By Blackout News
The electricity supply in France is massively endangered. France normally generates a good 70 percent of its electricity from nuclear power plants. However, 24 of the 56 reactors are currently not connected to the grid due to repair and maintenance work. Many French households heat with electricity in winter. Their power supply may no longer be sufficiently possible in winter, at least locally.
France is now planning rolling blackouts if there are corresponding supply problems (time: 05.09.22).
Energy supplier RTE plans hourly rolling blackouts
The French energy supplier RTE admits that it is unique in the history of the country that the electricity has to be temporarily switched off. But it is now clear that the country will not be able to produce enough electricity in the winter months if consumers do not drastically reduce their electricity consumption. Therefore, the energy supplier assumes that there may be rolling blackouts in winter.
The supply problems are now so serious that RTE has already drawn up concrete plans to shut down individual districts or entire regions. The shutdowns should always take place when the energy demand is highest. According to RTE, however, no household would be without electricity for more than two hours. The power shutdowns would take place in the time windows between 8 a.m. and 1 p.m. and 5:30 p.m. to 8:30 p.m. Hospitals, police stations and other important infrastructure are to be exempted from the shutdowns. RTE is planning a press conference by mid-September, where it will publish the details.
Federal Ministry of Economics and the Federal Network Agency rule out effects on Germany
The Federal Ministry of Economics and the Federal Network Agency assure that power shutdowns in France will have no impact on the German electricity supply. Due to the associated reduction in European electricity consumption, the shutdowns in France could even have a positive effect on the European electricity market, according to a spokeswoman for the Federal Network Agency. “It’s better for France to cut off electricity in individual neighborhoods than for an unplanned blackout to threaten the entire European power grid,” she said, commenting on RTE’s plans.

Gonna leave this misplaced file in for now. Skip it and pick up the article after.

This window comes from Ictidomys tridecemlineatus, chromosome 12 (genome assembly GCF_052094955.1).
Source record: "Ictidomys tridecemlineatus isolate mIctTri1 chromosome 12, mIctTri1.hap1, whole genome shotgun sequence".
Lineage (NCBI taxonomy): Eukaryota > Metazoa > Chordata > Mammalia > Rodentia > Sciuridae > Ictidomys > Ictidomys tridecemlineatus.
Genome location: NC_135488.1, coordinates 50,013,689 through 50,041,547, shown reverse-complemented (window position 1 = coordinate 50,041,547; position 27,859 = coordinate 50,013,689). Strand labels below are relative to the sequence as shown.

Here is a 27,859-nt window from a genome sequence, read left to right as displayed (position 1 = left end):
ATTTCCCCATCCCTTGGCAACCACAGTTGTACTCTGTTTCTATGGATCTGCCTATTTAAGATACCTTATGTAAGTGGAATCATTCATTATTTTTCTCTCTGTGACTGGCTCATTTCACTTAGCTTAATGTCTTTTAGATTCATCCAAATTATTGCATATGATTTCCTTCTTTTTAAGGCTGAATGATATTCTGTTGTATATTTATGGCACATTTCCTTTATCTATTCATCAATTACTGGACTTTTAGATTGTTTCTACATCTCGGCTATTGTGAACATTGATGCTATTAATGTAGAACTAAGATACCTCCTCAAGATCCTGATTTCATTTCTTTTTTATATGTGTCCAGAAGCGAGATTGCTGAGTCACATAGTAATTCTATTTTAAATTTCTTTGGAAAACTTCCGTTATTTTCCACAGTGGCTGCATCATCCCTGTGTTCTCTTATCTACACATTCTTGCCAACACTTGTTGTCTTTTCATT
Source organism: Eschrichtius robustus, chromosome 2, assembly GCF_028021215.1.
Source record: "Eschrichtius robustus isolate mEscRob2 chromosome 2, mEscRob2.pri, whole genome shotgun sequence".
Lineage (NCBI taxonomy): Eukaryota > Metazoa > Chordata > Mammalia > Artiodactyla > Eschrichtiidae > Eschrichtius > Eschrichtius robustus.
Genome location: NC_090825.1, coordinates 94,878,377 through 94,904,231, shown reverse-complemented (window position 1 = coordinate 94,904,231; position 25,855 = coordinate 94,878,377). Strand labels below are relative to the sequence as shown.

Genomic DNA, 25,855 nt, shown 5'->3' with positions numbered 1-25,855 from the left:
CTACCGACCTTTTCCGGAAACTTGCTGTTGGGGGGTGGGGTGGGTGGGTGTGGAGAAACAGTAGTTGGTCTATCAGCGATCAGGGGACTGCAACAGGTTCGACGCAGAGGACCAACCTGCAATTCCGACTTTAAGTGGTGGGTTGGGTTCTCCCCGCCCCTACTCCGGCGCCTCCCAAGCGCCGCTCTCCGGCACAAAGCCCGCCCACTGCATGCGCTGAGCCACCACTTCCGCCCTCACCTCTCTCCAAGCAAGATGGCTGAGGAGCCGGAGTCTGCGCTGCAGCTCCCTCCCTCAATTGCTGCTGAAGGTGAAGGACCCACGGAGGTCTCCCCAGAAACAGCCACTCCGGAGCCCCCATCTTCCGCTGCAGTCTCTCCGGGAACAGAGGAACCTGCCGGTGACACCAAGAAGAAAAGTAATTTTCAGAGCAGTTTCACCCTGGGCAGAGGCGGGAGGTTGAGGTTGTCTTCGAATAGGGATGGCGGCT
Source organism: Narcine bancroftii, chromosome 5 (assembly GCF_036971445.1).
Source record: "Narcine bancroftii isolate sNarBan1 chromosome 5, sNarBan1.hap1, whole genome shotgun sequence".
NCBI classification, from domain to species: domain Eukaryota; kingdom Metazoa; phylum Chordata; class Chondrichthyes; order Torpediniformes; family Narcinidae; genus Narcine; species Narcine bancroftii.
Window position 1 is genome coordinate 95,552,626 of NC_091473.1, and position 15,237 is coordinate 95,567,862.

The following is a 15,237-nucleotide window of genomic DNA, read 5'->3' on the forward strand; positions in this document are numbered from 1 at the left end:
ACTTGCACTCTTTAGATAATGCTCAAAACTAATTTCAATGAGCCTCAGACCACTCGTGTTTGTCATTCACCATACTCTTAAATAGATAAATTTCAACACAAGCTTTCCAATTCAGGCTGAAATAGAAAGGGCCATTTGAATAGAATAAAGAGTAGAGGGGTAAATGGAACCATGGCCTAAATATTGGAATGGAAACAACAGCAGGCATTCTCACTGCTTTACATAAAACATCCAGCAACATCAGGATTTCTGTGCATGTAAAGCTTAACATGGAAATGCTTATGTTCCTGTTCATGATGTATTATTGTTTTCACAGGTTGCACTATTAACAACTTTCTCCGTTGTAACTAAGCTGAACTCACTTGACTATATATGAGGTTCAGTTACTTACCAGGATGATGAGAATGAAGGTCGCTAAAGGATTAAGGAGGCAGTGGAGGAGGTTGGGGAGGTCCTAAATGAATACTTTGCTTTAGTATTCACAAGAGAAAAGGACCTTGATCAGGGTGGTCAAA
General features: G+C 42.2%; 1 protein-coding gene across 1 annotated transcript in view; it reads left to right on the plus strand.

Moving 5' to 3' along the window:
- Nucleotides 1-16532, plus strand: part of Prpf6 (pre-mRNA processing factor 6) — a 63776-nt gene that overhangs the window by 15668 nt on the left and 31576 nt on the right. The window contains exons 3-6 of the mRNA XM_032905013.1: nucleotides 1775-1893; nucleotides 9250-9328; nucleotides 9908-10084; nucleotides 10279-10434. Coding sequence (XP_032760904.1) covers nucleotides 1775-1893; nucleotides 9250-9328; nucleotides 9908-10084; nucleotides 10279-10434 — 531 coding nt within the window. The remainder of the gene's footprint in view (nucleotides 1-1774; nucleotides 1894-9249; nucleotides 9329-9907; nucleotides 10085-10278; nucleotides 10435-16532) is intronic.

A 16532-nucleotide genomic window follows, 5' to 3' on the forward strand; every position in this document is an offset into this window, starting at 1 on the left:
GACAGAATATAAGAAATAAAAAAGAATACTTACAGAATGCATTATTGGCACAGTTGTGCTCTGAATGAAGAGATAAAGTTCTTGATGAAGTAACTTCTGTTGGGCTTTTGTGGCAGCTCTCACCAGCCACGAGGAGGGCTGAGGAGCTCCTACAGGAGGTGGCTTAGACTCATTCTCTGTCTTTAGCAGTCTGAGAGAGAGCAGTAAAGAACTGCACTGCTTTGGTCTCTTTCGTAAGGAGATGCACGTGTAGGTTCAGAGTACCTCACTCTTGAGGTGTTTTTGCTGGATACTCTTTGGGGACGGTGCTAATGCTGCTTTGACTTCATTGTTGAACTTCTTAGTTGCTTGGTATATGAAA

The former electricity exporter France, with its aging nuclear reactors, has become one of the weakest links in the European electricity supply. In the winter, France was already dependent on electricity imports from its neighbouring countries on several occasions. In the meantime, France has to cover its electricity needs all year round with electricity imports. In summer, most of the imported electricity comes from Germany, when renewable energies produce more than is needed in their own country. But in winter, if at all, such surpluses very rarely occur. In addition, this winter there will also be the shutdown of the last three nuclear power plants in Germany.
In France, a good 50 percent of all households heat with electricity. As a result, an output of three smaller nuclear power plants is already required if the outside temperature drops by only one degree Celsius in winter. The energy expert, Yves Marignac, from the environmental organization négaWatt, comments on the situation as follows: “France’s politics are responsible if there are massive electricity problems in Europe in the coming winter. In the coming months, home-grown problems will unfortunately accumulate.”
French buy electric auxiliary heaters to save gas
Meanwhile, the French government is also warning of local blackouts. In a radio interview, the Minister of Energy, Agnès Pannier-Runacher, said: “We will do everything to ensure that it does not come to that”. In order to avoid the impending power shutdowns, however, consumers would have to consume at least ten percent less electricity. Currently, the demand for electricity is increasing, because many users of gas heaters have bought new electric radiators for heating due to the horrendous gas prices. By capping the electricity price, heating an apartment is considerably cheaper. Electricity prices would be a good 44 percent more expensive without state intervention. This means that it is only a matter of time before planned rolling blackouts occur in France.